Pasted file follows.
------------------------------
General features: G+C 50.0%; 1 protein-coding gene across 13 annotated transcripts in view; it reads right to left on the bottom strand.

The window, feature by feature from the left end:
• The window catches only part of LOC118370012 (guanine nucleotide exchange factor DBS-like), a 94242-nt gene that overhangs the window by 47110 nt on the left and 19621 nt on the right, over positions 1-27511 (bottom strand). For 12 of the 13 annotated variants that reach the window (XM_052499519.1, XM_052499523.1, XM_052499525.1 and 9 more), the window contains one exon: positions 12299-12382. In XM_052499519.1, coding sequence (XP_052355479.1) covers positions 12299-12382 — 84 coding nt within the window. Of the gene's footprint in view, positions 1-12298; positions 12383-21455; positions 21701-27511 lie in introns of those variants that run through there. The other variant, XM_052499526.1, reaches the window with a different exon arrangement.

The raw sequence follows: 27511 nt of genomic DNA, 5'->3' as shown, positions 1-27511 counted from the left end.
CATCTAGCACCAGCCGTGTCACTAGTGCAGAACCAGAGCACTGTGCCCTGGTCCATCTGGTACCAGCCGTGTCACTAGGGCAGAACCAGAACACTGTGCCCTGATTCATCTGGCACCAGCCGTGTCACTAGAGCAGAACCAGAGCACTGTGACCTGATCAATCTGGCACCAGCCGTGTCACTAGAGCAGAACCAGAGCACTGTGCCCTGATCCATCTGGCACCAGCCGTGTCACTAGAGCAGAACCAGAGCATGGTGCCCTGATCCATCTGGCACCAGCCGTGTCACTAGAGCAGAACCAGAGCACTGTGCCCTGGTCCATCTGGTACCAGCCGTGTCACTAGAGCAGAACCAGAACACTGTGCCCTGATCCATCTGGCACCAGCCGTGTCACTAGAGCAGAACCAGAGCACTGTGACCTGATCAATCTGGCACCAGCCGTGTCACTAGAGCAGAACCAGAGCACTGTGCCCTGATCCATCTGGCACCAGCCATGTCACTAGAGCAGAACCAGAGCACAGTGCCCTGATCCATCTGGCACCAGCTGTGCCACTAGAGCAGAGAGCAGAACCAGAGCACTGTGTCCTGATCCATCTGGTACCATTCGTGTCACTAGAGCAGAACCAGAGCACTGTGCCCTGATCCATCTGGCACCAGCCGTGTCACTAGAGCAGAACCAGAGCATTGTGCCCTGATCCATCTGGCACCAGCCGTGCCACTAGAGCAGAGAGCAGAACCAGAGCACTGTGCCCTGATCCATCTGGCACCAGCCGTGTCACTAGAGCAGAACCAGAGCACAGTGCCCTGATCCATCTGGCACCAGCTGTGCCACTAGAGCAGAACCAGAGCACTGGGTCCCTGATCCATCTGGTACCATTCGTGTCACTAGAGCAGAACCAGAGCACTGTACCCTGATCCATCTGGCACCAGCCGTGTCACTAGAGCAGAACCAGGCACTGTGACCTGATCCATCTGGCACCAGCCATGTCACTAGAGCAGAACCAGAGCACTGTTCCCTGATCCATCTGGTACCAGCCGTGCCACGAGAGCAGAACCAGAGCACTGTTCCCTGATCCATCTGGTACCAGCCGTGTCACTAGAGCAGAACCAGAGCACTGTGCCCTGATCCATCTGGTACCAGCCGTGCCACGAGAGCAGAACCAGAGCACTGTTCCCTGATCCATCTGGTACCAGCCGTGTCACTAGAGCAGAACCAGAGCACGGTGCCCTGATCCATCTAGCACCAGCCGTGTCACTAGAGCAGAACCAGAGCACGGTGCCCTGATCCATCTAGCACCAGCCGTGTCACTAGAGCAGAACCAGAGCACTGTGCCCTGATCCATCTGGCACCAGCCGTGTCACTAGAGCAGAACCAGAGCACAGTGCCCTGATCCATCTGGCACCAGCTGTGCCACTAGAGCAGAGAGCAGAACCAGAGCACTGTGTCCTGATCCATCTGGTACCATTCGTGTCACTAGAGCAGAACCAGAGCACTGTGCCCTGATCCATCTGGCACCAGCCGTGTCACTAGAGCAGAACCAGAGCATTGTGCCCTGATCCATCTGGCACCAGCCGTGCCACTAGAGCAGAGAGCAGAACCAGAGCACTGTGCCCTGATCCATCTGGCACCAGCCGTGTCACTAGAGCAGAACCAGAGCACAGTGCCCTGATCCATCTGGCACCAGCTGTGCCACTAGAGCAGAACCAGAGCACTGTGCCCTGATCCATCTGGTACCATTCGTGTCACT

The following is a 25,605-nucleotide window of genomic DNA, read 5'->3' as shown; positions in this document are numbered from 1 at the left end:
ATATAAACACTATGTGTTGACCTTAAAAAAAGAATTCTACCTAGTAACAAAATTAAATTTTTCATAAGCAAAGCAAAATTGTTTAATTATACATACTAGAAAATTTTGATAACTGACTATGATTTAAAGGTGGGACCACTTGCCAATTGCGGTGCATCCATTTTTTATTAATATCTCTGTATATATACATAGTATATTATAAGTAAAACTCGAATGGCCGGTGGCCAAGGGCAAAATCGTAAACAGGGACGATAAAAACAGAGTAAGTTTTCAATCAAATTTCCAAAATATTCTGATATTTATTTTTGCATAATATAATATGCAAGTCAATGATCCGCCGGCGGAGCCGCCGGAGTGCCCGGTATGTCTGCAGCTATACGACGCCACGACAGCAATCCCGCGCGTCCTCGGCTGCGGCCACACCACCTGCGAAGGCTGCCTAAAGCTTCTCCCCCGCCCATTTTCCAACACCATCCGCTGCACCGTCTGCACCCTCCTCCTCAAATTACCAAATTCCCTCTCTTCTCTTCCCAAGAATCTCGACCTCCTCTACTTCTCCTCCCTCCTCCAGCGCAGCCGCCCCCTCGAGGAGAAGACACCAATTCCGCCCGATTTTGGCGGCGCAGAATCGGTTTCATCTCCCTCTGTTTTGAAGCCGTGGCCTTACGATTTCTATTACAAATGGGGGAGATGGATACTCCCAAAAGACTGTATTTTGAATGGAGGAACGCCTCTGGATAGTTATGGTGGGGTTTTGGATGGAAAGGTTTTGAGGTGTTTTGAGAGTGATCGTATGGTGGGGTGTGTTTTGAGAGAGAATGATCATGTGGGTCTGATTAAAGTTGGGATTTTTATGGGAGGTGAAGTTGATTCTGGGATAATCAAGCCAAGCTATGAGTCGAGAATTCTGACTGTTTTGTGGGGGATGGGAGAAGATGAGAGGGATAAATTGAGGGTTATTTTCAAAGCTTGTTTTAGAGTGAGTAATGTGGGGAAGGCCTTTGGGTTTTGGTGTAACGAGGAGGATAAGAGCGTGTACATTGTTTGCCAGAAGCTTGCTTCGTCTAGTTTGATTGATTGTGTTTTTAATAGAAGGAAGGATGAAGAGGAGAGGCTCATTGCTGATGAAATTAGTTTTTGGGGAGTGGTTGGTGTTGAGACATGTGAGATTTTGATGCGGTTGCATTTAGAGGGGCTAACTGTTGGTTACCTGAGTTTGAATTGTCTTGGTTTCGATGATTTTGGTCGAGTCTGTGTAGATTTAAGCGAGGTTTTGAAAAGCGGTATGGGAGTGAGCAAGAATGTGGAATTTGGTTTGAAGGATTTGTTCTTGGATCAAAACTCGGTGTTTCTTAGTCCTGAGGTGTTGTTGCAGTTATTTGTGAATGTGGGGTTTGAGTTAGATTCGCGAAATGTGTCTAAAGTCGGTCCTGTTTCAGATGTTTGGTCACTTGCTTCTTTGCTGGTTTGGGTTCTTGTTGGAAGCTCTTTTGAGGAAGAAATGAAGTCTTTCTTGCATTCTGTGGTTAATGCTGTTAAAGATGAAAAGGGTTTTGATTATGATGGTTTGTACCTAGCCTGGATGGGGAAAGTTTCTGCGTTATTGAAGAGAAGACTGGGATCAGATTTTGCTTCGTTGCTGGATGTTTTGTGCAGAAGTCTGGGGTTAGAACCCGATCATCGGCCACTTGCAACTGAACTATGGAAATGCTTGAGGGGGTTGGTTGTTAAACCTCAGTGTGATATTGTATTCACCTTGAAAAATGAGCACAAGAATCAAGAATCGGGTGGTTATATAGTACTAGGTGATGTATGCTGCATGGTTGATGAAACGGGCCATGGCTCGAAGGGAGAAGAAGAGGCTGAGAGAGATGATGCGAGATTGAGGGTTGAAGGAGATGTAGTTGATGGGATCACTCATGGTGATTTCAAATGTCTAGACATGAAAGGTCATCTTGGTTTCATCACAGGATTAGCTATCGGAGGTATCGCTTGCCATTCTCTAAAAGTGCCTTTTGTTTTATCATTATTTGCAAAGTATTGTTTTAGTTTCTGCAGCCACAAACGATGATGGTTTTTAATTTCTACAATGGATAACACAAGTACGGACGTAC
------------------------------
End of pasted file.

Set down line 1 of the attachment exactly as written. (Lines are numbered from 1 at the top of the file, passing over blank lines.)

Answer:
General features: G+C 50.0%; 1 protein-coding gene across 13 annotated transcripts in view; it reads right to left on the bottom strand.